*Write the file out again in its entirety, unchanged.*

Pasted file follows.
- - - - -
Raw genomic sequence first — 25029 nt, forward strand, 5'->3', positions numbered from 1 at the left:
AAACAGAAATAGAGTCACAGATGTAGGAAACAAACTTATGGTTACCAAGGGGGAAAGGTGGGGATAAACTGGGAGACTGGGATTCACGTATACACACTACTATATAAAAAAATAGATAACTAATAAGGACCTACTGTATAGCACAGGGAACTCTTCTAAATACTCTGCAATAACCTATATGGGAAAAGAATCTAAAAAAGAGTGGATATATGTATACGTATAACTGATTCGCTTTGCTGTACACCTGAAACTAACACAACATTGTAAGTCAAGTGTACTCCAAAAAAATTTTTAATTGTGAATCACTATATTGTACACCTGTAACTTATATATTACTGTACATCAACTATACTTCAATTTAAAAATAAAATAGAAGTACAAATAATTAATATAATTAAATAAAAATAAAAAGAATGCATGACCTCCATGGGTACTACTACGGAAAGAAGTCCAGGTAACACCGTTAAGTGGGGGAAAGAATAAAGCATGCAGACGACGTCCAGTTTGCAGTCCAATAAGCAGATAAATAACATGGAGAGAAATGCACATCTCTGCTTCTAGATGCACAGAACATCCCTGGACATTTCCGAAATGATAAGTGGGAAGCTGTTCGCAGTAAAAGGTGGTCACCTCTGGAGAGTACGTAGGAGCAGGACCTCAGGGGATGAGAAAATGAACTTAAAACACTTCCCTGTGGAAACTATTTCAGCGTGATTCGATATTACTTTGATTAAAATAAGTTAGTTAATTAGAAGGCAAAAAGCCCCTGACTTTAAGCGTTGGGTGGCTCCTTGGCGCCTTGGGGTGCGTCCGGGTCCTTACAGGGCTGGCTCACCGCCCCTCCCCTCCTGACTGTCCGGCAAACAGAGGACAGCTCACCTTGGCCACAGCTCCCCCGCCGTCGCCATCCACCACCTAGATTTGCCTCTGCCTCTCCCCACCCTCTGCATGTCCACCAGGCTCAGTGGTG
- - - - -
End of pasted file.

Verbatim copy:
Raw genomic sequence first — 25029 nt, forward strand, 5'->3', positions numbered from 1 at the left:
AAACAGAAATAGAGTCACAGATGTAGGAAACAAACTTATGGTTACCAAGGGGGAAAGGTGGGGATAAACTGGGAGACTGGGATTCACGTATACACACTACTATATAAAAAAATAGATAACTAATAAGGACCTACTGTATAGCACAGGGAACTCTTCTAAATACTCTGCAATAACCTATATGGGAAAAGAATCTAAAAAAGAGTGGATATATGTATACGTATAACTGATTCGCTTTGCTGTACACCTGAAACTAACACAACATTGTAAGTCAAGTGTACTCCAAAAAAATTTTTAATTGTGAATCACTATATTGTACACCTGTAACTTATATATTACTGTACATCAACTATACTTCAATTTAAAAATAAAATAGAAGTACAAATAATTAATATAATTAAATAAAAATAAAAAGAATGCATGACCTCCATGGGTACTACTACGGAAAGAAGTCCAGGTAACACCGTTAAGTGGGGGAAAGAATAAAGCATGCAGACGACGTCCAGTTTGCAGTCCAATAAGCAGATAAATAACATGGAGAGAAATGCACATCTCTGCTTCTAGATGCACAGAACATCCCTGGACATTTCCGAAATGATAAGTGGGAAGCTGTTCGCAGTAAAAGGTGGTCACCTCTGGAGAGTACGTAGGAGCAGGACCTCAGGGGATGAGAAAATGAACTTAAAACACTTCCCTGTGGAAACTATTTCAGCGTGATTCGATATTACTTTGATTAAAATAAGTTAGTTAATTAGAAGGCAAAAAGCCCCTGACTTTAAGCGTTGGGTGGCTCCTTGGCGCCTTGGGGTGCGTCCGGGTCCTTACAGGGCTGGCTCACCGCCCCTCCCCTCCTGACTGTCCGGCAAACAGAGGACAGCTCACCTTGGCCACAGCTCCCCCGCCGTCGCCATCCACCACCTAGATTTGCCTCTGCCTCTCCCCACCCTCTGCATGTCCACCAGGCTCAGTGGTG